Are you a scientist who wants to communicate with policymakers?
Take a look at our science policy writing course.
Download the pdf or ask for a hardcopy to email@example.com
This article first appeard in the october issue of RSC News. Words by Ruth Neale
Global change is creating enormous challenges relating to human health, energy and scarce natural resources
As we move deeper into the twenty-first century, science will become increasingly important. Science and engineering can provide solutions to many global challenges, but to make sure that the correct research areas are prioritised, and the most rigorous evidence is used by policymakers, it’s essential that scientists engage with the decision-making process.
There are few areas of modern life where scientific endeavours haven’t played a role and the benefits of fundamental research to society and the economy is being increasingly recognised by politicians.
One of the vital aspects of science policy for politicians is to consider the bigger picture. Politicians are elected to deal with the big issues and that’s what they spend most of their time working on. So relating science research to the bigger picture and then telling a story with real examples to get the message across is critical.
Science policy is a broad term, encompassing not only areas in which science can help achieve policy goals, but also areas in which policy itself influences science: funding for instance. Scientific evidence should play an extremely important role in policymaking, whether it be the efficacy of a particular type of drug or the economic benefit of funding scientific research. It’s paramount that researchers are actively engaged in the policymaking process, providing evidence and data, appraising policy
options and advising on risk assessment. In the UK, the Government Office for Science (GO-Science) is the home of science and engineering across government and exists to support the Government Chief Scientific Adviser (GCSA), Sir John Beddington.
The key role of the GCSA and GO-Science is to ensure that all levels of government, including the prime minister and cabinet, receive the best scientific advice possible, and to enable the many departments across government to create policies that are supported by strong evidence.
The RSC feeds scientific data, evidence and advice into the policymaking process by acting as an honest broker between policymakers and the chemical science community. We consult our members and the wider scientific community to develop our own policy that we can communicate to policymakers at a number of levels.
An example of this is the RSC’s recent work in healthcare innovation led by David Fox, Science Associate at the RSC: “This has been a science policy success in terms of aligning a group of learned societies behind a common vision that is gaining significant traction amongst policymakers. A key factor has been the evidence and data we have been able to draw upon from our members and the wider research community.”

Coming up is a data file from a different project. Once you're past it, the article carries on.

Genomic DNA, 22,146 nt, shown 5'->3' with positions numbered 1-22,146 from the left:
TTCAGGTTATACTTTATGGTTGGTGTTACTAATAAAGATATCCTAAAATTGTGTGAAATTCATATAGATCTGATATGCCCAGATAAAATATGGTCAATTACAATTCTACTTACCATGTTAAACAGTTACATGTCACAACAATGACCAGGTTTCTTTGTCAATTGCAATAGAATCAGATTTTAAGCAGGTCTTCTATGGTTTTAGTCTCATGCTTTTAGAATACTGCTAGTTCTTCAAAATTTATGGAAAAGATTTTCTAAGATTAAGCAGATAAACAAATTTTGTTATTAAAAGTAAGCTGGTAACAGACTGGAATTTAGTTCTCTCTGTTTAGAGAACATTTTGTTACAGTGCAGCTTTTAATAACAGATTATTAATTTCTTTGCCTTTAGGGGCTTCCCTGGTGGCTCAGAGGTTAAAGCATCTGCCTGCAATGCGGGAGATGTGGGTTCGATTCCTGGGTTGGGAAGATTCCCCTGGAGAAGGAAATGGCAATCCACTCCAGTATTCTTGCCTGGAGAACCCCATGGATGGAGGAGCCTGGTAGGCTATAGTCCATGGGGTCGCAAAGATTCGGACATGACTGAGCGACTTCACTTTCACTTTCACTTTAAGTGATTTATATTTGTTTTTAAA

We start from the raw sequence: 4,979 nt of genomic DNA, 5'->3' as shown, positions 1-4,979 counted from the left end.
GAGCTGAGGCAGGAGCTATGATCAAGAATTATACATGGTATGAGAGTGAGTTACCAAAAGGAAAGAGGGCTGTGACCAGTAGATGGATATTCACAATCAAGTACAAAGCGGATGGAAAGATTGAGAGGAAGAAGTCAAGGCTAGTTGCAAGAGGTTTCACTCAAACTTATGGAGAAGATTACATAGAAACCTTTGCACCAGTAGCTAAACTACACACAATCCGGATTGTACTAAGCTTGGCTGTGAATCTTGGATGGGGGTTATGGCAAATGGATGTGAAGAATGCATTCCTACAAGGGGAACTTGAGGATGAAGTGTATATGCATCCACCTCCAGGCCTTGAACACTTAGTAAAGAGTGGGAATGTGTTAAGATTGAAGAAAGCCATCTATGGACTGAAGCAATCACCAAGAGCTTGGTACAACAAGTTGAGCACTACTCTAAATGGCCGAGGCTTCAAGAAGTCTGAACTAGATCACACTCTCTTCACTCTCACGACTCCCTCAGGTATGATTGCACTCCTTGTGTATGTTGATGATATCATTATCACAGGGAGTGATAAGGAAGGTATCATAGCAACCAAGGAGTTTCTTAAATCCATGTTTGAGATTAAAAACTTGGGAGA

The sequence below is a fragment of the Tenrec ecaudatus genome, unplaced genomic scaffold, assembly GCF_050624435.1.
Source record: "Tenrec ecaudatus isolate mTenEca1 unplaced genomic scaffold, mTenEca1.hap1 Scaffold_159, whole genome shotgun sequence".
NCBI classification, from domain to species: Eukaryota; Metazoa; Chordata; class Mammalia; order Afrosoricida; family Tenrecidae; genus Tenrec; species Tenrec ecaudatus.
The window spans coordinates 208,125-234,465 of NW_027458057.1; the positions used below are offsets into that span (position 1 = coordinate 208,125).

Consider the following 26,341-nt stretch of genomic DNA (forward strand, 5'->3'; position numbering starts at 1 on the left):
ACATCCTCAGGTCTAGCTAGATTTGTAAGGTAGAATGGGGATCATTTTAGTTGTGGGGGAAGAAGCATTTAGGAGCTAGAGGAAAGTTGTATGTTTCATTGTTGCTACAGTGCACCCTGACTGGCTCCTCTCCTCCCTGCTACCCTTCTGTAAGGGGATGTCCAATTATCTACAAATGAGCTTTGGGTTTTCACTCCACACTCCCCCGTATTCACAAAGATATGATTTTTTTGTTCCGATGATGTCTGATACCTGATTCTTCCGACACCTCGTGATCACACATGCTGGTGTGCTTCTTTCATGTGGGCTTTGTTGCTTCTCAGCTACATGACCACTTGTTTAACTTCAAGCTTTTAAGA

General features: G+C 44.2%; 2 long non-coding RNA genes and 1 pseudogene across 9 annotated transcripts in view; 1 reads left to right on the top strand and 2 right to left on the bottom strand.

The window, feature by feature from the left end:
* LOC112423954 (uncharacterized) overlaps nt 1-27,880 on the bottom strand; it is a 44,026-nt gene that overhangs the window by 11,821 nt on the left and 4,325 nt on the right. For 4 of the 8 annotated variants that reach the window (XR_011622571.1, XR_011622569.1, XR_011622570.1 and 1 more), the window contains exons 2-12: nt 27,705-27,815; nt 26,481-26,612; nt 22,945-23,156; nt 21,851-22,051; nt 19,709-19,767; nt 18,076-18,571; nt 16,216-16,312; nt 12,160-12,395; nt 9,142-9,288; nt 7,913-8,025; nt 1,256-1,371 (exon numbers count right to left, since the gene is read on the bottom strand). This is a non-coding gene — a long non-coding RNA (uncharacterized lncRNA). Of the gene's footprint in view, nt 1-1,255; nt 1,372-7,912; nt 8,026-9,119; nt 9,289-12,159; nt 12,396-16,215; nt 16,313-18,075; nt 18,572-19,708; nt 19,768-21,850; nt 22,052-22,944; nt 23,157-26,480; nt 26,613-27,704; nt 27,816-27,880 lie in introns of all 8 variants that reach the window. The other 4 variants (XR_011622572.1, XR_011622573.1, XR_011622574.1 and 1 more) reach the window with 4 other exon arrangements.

Many of our policy reports and papers are designed to encourage policymakers to enact a change to the law, but that’s not the only measure of success: raising awareness of particular issues where chemistry can help, or building new relationships with key influencers at policy events is fundamental to the work we do to support the chemical sciences.
The policymaking process
The formation of government policy is an ongoing process and it should exist as an iterative cycle. In this cycle, evidence helps with identifying new problems; possible solutions are considered and then a chosen course of action is implemented. The outcome of the policy implemented is monitored to provide new evidence to feed into the cycle.
RSC policy work
In 2009, the RSC launched Chemistry for Tomorrow’s World: A roadmap for the chemical sciences which outlines important global challenges. Relating research to real world applications through policy is key. The roadmap is helping us to demonstrate to policymakers how important chemistry is to improving people’s lives and generating economic wealth. For example, our recent report Solar Fuels and Artificial Photosynthesis, highlighted the potential of making fuels from sunlight to transform our energy options and reduce our reliance on fossil fuels.
We also engage and influence policy by providing responses to government consultations and producing position statements on key issues. Our response to the House of Lords Science & Technology Select Committee’s call for evidence on nuclear research and development capabilities last year is one example.
‘Resource efficiency’ is the theme for this month’s RSC News and it’s a policy area where we’ve worked closely with members and other stakeholders to feed data and evidence into the policymaking process. Our timeline below highlights some of the ways in which the scientific community has successfully engaged with government.
Do you have a passion for science communication? We want our members to get involved with the science policymaking process so we’ve launched a Science Policy Writing course for political engagement. The course covers science policy in much more detail and offers many helpful links to learn more about the policymaking process. It also introduces the ‘inverted pyramid’ style of writing, which starts with your conclusion, followed by all the supporting information – a reverse approach to how PhD students write their thesis.
Find out more here and join our MyRSC Science and Policy group for more information.
Follow us on Twitter @RSC_Roadmap for information about new events and policy